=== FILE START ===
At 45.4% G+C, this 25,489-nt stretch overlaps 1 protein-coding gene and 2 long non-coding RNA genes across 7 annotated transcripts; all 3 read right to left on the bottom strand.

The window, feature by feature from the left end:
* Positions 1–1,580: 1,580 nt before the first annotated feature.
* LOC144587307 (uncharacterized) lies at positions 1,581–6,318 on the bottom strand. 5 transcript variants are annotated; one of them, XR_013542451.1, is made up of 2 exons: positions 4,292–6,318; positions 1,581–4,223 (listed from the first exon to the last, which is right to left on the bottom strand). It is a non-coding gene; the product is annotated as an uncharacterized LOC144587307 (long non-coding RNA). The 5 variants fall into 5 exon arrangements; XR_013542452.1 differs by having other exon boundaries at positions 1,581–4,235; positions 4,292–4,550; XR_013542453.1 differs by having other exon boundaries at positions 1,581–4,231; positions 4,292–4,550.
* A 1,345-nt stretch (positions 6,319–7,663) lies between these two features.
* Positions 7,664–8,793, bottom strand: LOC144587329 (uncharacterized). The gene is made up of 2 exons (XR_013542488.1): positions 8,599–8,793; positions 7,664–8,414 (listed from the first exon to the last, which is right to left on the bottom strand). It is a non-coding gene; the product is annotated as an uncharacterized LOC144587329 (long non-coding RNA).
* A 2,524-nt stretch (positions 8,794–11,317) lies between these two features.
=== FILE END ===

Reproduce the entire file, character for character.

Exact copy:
At 45.4% G+C, this 25,489-nt stretch overlaps 1 protein-coding gene and 2 long non-coding RNA genes across 7 annotated transcripts; all 3 read right to left on the bottom strand.

The window, feature by feature from the left end:
* Positions 1–1,580: 1,580 nt before the first annotated feature.
* LOC144587307 (uncharacterized) lies at positions 1,581–6,318 on the bottom strand. 5 transcript variants are annotated; one of them, XR_013542451.1, is made up of 2 exons: positions 4,292–6,318; positions 1,581–4,223 (listed from the first exon to the last, which is right to left on the bottom strand). It is a non-coding gene; the product is annotated as an uncharacterized LOC144587307 (long non-coding RNA). The 5 variants fall into 5 exon arrangements; XR_013542452.1 differs by having other exon boundaries at positions 1,581–4,235; positions 4,292–4,550; XR_013542453.1 differs by having other exon boundaries at positions 1,581–4,231; positions 4,292–4,550.
* A 1,345-nt stretch (positions 6,319–7,663) lies between these two features.
* Positions 7,664–8,793, bottom strand: LOC144587329 (uncharacterized). The gene is made up of 2 exons (XR_013542488.1): positions 8,599–8,793; positions 7,664–8,414 (listed from the first exon to the last, which is right to left on the bottom strand). It is a non-coding gene; the product is annotated as an uncharacterized LOC144587329 (long non-coding RNA).
* A 2,524-nt stretch (positions 8,794–11,317) lies between these two features.